$\,\!\beta_n = \frac{\pi n}{M+1}$

and $\,\!\theta_{n,k}$ used to generate multiple waveforms. If a single-path channel is being modelled, so that there is only one waveform then $\,\!\theta_{n}$ can be zero. If a multipath, frequency-selective channel is being modelled so that multiple waveforms are needed, Jakes suggests that uncorrelated waveforms are given by:

$\theta_{n,k} = \beta_n + \frac{2\pi(k-1)}{M+1}.$

In fact, it has been shown that the waveforms are correlated among themselves — they have non-zero cross-correlation — except in special circumstances.[7] The model is also deterministic (it has no random element to it once the parameters are chosen). A modified Jakes' model[8] chooses slightly different spacings for the scatterers and scales their waveforms using Walsh–Hadamard sequences to ensure zero cross-correlation. Setting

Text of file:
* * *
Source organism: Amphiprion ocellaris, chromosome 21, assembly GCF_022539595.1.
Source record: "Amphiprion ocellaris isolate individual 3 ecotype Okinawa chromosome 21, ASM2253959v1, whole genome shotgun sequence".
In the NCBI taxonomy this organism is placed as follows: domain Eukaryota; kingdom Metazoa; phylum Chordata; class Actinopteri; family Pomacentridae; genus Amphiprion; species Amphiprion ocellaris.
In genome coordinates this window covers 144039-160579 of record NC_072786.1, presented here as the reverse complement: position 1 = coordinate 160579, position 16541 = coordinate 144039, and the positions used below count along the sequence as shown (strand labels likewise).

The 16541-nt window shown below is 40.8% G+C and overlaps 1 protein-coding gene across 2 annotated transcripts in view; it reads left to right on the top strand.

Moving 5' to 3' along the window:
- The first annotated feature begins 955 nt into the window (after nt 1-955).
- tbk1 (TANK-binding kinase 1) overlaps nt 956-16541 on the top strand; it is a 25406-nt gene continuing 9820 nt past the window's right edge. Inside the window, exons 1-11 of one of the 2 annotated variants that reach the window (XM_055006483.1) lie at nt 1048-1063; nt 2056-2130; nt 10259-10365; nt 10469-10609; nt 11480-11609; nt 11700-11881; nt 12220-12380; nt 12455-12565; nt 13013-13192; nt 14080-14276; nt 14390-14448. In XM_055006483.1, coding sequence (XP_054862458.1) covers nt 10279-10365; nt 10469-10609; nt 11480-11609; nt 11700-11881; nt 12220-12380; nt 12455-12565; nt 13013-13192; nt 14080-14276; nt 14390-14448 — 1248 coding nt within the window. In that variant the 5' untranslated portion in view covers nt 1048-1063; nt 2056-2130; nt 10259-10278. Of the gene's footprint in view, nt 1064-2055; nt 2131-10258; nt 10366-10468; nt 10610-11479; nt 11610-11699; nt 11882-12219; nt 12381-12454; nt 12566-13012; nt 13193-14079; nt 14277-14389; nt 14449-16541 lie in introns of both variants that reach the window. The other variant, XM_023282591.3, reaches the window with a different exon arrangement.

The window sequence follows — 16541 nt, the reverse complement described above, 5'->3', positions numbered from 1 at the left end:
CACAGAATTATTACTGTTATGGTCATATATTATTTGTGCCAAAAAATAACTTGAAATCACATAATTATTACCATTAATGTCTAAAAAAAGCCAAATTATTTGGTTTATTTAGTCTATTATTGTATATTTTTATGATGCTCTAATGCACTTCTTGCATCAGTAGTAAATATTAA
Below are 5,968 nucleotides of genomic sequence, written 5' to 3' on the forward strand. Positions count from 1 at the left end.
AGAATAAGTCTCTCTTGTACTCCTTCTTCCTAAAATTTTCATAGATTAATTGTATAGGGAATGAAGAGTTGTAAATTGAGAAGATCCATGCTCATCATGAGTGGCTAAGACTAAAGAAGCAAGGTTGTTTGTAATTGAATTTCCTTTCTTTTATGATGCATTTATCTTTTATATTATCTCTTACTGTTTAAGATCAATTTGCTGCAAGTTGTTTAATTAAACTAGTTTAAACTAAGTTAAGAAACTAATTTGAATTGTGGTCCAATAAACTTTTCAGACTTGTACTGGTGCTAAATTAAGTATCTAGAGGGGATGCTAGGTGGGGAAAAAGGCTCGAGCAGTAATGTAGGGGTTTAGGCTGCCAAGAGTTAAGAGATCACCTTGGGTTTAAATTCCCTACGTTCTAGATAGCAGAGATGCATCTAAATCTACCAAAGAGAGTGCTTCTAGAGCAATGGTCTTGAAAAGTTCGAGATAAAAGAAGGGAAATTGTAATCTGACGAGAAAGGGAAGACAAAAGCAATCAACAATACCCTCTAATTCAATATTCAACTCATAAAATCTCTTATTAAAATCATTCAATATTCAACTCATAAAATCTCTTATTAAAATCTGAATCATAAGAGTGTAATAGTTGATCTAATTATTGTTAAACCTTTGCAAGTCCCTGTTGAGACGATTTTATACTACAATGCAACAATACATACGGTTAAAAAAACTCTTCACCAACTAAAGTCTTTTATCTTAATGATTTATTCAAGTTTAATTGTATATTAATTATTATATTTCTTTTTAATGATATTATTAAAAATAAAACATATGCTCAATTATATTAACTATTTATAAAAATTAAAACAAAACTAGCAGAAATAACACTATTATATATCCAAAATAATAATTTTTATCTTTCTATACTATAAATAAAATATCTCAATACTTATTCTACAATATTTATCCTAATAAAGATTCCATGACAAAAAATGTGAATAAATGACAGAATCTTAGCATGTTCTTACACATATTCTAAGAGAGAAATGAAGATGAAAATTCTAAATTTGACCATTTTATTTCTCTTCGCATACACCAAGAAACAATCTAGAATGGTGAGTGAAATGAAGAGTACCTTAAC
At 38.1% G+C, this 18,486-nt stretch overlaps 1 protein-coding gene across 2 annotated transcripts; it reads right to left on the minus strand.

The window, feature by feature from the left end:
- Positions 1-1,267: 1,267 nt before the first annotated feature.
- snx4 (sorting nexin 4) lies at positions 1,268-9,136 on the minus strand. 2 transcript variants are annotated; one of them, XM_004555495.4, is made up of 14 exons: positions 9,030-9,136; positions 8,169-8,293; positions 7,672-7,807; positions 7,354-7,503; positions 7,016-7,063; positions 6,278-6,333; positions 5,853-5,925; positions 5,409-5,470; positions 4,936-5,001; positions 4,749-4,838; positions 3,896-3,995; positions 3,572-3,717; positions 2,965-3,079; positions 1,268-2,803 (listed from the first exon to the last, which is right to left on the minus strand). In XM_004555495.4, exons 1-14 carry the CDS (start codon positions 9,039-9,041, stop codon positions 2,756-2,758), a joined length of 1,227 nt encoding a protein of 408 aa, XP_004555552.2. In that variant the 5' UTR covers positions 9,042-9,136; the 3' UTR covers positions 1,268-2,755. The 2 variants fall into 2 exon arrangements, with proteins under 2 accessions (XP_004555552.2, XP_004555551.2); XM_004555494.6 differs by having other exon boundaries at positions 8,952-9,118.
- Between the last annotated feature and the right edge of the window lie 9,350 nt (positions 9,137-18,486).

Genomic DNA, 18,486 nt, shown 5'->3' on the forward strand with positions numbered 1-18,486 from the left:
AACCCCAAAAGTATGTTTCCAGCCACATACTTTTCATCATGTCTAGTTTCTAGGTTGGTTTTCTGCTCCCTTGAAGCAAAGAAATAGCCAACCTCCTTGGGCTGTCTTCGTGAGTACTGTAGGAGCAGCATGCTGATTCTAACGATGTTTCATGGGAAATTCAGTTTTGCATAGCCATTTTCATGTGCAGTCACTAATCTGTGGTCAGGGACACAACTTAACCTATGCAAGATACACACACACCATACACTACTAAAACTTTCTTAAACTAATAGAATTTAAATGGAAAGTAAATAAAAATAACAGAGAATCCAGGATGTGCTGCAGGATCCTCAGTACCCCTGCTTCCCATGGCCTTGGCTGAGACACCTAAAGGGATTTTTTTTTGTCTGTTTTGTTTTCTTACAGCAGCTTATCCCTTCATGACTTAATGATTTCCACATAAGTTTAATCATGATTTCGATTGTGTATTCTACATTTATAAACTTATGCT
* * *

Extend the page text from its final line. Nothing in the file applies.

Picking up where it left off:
$\alpha_n = \frac{\pi(n-0.5)}{2M}$ and $\beta_n = \frac{\pi n}{M},$

results in the following model, usually termed the Dent model or the modified Jakes model:

$R(t,k) = \sqrt{\frac{2}{M}} \sum_{n=1}^{M} A_k(n)\left( \cos{\beta_n} + j\sin{\beta_n} \right)\cos{\left(2\pi f_d t \cos{\alpha_n} + \theta_{n}\right)}.$

The weighting functions $A_k(n)$ are the $k$th Walsh–Hadamard sequence in $n$. Since these have zero cross-correlation by design, this model results in uncorrelated waveforms. The phases $\,\!\theta_{n}$ can be initialised randomly and have no effect on the correlation properties. The fast Walsh transform can be used to efficiently generate samples using this model.

The Jakes' model also popularised the Doppler spectrum associated with Rayleigh fading, and, as a result, this Doppler spectrum is often termed Jakes' spectrum.

### Filtered white noise

Another way to generate a signal with the required Doppler power spectrum is to pass a white Gaussian noise signal through a Gaussian filter with a frequency response equal to the square-root of the Doppler spectrum required. Although simpler than the models above, and non-deterministic, it presents some implementation questions related to needing high-order filters to approximate the irrational square-root function in the response and sampling the Gaussian waveform at an appropriate rate.